Himachal Pradesh, where farming is the primary source of income for around 70% of the population, has recently adopted the practice of organic farming, thanks to the initiatives of some environmentally-conscious people. Organic farming differs from traditional farming practice as it uses ecologically based pest controls, biological fertilizers procured from animal and plant wastes, and nitrogen-fixing cover crops.
Reeva Sood, a Himachali residing in Delhi, is a social activist who has been heading an NGO for nearly 32 years and overseeing projects nationwide for women empowerment.
Reeva’s journey from NGO to Himachal’s farms
One fateful day, Reeva’s husband, Dr Rajeev Sood, a doctor at RML Hospital, was diagnosed with cancer and the couple had a rude awakening. This incident compelled them to think about the repercussions of consuming food that is full of toxins and chemicals. They realized that vegetables loaded with toxins, harbingers for deadly diseases, could have led to Rajeev’s deteriorating health.
Soon, the couple decided to do something for the land of their birth. She ventured into organic farming by acquiring land in Una and Kangra and getting the soil inspected before she starting growing the crops.
The farm revival project in Una
The farm in Himachal’s Behar Jaswan village in Una had been barren and infertile for almost fifty years when Reeva started her project. Reeva started growing Shatavari (asparagus), sarpagandha (snakeroot), ashwagandha (Indian ginseng), tulsi (holy basil), stevia, harsingaar (night jasmine), aloe vera, vetiver grass, lemongrass, and other plants over the course of several years. In 2019, it was nearly unrecognizable compared to its previous condition. The land is now home to seventeen types of crops. Next, she introduced two crops that weren’t conventionally grown — black wheat and dragon fruit. Black wheat is a substitute for regular wheat and is considered a superfood.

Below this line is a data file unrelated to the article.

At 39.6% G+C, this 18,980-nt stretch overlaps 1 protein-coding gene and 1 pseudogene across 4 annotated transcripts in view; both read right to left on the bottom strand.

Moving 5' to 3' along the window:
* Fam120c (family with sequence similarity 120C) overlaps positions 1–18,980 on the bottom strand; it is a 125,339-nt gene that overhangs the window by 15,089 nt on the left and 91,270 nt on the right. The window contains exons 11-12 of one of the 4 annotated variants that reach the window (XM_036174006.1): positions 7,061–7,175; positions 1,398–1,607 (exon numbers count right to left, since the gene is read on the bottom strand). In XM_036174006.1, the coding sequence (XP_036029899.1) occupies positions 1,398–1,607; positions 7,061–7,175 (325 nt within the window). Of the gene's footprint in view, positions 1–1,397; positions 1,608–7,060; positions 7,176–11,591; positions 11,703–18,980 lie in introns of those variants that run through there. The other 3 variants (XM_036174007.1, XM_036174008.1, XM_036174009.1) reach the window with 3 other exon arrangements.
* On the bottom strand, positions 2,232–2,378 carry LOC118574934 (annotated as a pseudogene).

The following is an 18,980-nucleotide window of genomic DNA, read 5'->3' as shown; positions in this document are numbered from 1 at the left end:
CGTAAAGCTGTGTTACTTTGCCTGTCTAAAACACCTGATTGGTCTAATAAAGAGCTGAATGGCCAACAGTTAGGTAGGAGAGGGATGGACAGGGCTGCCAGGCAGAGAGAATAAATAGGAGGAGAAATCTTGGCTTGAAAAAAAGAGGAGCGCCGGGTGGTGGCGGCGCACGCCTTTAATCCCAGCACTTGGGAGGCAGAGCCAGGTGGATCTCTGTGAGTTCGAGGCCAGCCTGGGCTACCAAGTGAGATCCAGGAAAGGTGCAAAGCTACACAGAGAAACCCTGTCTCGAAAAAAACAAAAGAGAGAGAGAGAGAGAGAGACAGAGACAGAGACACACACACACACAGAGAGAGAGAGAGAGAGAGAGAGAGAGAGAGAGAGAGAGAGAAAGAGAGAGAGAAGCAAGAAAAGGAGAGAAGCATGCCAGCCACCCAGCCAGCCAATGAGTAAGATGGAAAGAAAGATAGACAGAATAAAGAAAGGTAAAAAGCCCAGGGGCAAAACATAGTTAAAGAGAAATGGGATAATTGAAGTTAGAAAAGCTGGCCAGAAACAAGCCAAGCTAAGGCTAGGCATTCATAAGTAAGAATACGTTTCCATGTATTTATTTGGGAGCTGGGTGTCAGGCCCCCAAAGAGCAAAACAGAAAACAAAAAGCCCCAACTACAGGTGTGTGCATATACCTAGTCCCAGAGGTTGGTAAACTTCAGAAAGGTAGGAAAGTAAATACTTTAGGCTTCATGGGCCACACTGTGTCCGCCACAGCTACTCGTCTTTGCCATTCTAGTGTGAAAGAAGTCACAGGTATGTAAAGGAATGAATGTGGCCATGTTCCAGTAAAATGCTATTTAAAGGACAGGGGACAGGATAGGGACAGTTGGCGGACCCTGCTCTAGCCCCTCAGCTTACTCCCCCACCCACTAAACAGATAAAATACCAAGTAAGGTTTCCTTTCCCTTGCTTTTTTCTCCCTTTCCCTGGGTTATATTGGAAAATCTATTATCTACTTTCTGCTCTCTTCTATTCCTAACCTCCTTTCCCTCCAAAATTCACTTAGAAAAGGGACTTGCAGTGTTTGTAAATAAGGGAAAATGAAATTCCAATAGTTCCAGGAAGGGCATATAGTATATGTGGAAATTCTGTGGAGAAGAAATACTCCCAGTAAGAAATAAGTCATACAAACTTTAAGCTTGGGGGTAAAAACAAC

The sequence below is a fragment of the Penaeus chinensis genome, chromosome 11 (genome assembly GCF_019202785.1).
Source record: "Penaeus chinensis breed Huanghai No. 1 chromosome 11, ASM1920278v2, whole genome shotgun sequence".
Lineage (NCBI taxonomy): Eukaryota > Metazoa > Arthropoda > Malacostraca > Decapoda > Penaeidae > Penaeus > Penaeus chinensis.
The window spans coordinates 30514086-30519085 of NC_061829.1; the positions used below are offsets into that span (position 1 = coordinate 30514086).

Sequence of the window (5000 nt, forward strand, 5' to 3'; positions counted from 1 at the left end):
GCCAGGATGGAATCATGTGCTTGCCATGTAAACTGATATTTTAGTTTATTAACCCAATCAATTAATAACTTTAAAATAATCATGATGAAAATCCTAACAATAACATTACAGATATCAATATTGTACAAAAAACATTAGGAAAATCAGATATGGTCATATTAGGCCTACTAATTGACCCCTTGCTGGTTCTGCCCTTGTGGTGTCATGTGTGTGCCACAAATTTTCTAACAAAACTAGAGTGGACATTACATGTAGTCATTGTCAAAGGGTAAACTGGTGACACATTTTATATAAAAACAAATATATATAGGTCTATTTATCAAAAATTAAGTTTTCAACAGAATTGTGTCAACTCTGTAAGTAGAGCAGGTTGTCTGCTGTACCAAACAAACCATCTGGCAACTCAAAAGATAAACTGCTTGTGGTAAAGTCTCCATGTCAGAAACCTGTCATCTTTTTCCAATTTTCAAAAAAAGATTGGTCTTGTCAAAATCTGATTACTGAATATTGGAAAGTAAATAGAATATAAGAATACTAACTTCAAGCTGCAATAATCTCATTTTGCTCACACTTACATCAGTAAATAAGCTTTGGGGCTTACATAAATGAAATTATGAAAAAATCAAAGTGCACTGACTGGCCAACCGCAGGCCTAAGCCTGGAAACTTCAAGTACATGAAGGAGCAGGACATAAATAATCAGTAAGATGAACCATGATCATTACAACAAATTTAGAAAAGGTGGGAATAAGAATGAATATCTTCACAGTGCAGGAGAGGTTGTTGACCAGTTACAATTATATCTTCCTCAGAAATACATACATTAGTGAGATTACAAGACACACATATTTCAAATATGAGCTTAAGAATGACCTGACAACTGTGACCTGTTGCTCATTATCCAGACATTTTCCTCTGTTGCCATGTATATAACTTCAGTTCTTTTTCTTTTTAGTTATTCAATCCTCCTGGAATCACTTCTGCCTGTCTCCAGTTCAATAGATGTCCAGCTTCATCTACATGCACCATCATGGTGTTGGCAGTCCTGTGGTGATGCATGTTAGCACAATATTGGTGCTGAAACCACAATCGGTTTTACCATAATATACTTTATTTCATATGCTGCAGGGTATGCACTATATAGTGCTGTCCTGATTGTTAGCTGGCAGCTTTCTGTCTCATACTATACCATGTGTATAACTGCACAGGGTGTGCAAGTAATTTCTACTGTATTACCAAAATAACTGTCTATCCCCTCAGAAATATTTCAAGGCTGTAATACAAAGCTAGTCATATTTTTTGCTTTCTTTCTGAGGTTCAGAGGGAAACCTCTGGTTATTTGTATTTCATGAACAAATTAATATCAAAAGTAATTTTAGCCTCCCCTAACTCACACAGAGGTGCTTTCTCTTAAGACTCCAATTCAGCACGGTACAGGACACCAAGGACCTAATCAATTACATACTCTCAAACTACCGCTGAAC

Meanwhile, she also supplied saplings of medicinal crops to the Government Institute of Indian System of Medicine and Research, Jogindernagar. It took more than six years for the couple to cultivate the desolate land. However, Reeva’s organic farm grew over time, and a team of 10 farmers joined her.
Reeva faced a tough time getting farmers on board for organic farming since they had been growing crops using chemicals for many years. The concept of organic farming was new for them, but they joined in great numbers as they saw the output of such a method. The farmers live and work on the farm full-time, which allows her to navigate between Delhi and Himachal Pradesh more easily.
As farming began to gain momentum, Reeva desired to commercialise the enterprise and involve women in its core operations. Thus, in 2016, she founded Him2Hum, a corporation where hundreds of women take the lead on crucial agricultural duties to promote equality and ensure financial independence for women.
The venture’s purpose was straightforward – to teach village women how to cultivate, grow, produce, process, harvest, and trade agricultural and medicinal herbs. Additionally, the business is responsible for importing, exporting, marketing, and distributing these goods. Currently, 230 women are a part of Him2Hum.
The fruit of hard labour
Today, Una is home to lush green farms with various crops growing on these lands and women in this area are developing. Reeva has lobbied for tehsils to require women to have their names in the Kissan Book and have singing authority.
Him2Hum is supported by the National Level Bank for Farmers, Rural Development Programs, and NABARD is attracting a multitude of clientele, including both public and commercial entities, as villagers learn how to adapt to modern agricultural practice. The farm produces are bought by government authorities such as Panchayat Behar Jaswa, Amb, Una H P C/O DRDA MGNREGA, pharmaceutical companies like Swati Spentose, and Ketavs Ayush Health Care Products, & Biosphere Clinical, to name a few.